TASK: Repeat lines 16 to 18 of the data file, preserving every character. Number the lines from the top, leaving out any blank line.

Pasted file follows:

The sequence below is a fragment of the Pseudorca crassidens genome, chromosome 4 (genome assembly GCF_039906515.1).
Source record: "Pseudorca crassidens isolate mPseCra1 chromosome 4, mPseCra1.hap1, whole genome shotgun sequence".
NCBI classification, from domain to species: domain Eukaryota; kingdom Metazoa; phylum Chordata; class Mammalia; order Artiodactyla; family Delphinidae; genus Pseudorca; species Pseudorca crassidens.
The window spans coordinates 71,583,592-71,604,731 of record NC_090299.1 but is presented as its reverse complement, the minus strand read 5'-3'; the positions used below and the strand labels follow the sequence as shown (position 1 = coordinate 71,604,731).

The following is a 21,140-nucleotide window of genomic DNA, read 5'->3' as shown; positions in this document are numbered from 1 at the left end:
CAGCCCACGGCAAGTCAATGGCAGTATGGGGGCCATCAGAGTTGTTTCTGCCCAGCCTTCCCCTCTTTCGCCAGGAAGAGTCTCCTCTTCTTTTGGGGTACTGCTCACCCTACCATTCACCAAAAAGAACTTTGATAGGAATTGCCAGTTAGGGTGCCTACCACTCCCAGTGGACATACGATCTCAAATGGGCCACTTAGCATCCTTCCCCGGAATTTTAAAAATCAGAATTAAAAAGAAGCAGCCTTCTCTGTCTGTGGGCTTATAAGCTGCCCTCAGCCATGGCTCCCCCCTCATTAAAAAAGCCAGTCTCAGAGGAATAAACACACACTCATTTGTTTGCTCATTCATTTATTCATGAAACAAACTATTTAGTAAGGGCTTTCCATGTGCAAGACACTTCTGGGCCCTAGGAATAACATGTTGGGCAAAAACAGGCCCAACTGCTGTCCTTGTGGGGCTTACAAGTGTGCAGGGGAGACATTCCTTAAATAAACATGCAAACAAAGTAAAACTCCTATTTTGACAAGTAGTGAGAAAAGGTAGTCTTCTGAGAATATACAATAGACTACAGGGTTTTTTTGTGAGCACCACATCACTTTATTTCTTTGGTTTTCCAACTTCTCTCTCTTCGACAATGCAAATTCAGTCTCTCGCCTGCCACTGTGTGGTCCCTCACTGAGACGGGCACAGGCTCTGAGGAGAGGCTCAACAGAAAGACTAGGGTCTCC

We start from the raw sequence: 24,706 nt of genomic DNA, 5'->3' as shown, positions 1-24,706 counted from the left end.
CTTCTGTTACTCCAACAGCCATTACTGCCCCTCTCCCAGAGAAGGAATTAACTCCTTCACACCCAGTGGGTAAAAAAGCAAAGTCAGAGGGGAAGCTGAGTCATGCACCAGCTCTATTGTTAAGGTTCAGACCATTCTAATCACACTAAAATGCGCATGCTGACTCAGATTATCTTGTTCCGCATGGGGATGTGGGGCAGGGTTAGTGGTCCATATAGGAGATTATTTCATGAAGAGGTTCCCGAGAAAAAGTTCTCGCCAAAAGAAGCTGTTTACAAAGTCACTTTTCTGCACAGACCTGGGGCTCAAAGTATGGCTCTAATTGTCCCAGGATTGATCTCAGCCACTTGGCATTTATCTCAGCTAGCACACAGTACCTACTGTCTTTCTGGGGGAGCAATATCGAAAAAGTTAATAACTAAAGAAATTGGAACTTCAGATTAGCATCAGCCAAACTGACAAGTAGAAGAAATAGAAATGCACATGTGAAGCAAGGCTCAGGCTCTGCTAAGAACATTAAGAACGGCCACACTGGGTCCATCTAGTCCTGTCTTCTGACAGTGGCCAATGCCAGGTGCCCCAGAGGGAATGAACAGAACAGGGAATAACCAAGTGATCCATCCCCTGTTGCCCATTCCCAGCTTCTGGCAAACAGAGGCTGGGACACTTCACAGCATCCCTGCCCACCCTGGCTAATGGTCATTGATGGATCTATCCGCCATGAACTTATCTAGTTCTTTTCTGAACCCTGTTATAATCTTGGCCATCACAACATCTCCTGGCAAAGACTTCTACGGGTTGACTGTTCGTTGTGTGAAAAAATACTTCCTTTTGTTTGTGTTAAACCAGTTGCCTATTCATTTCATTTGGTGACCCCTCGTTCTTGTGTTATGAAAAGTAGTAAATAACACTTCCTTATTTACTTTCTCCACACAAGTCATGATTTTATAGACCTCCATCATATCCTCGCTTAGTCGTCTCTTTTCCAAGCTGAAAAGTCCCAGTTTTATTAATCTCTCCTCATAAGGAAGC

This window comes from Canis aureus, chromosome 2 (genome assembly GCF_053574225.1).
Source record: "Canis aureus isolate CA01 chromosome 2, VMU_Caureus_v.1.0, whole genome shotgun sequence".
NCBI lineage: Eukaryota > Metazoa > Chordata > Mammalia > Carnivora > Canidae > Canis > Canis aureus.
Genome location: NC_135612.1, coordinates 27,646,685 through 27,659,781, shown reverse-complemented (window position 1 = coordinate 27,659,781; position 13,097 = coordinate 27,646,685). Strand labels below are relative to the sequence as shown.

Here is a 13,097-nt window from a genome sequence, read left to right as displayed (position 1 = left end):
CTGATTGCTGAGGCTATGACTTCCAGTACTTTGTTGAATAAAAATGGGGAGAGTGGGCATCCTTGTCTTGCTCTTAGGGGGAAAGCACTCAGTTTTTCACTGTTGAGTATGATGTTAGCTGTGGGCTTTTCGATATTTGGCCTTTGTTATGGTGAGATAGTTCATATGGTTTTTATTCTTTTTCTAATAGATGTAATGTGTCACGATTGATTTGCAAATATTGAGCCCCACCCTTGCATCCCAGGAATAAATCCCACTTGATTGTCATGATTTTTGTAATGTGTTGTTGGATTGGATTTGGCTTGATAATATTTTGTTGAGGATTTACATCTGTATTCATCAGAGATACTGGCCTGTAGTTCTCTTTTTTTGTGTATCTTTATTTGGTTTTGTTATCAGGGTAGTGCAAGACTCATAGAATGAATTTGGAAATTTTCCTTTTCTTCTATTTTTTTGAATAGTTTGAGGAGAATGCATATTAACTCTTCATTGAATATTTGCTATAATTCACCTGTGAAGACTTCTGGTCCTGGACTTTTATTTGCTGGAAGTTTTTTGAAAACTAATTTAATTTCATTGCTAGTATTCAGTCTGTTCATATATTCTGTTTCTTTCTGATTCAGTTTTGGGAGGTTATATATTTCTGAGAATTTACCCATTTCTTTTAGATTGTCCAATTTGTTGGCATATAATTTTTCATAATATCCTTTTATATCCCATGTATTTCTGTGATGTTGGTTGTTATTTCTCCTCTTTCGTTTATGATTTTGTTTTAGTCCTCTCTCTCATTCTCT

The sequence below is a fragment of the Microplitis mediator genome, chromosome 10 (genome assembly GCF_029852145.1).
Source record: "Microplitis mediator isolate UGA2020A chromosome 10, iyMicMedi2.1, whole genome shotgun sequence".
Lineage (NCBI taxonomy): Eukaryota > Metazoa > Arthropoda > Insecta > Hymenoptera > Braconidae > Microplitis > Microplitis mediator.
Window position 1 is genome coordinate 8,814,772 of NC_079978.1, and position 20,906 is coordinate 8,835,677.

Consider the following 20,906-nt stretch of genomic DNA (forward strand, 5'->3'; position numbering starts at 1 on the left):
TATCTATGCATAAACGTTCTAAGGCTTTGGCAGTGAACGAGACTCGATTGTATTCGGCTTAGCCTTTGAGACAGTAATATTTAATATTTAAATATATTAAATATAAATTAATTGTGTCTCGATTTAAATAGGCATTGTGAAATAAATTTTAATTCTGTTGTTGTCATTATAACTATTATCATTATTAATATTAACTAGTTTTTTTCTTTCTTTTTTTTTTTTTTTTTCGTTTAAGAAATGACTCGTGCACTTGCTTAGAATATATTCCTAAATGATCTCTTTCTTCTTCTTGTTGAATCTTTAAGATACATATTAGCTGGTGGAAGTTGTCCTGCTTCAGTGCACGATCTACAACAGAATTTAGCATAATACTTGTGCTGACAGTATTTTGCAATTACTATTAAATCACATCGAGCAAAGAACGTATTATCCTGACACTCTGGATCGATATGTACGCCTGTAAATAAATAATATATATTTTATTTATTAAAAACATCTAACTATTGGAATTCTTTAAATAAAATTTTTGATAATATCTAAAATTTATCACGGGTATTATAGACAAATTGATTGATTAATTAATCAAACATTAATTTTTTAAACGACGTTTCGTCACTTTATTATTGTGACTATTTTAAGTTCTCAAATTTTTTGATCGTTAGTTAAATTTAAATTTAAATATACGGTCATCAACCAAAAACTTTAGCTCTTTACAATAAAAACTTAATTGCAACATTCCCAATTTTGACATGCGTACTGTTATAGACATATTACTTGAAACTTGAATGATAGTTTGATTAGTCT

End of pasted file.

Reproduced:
Source record: "Microplitis mediator isolate UGA2020A chromosome 10, iyMicMedi2.1, whole genome shotgun sequence".
Lineage (NCBI taxonomy): Eukaryota > Metazoa > Arthropoda > Insecta > Hymenoptera > Braconidae > Microplitis > Microplitis mediator.
Window position 1 is genome coordinate 8,814,772 of NC_079978.1, and position 20,906 is coordinate 8,835,677.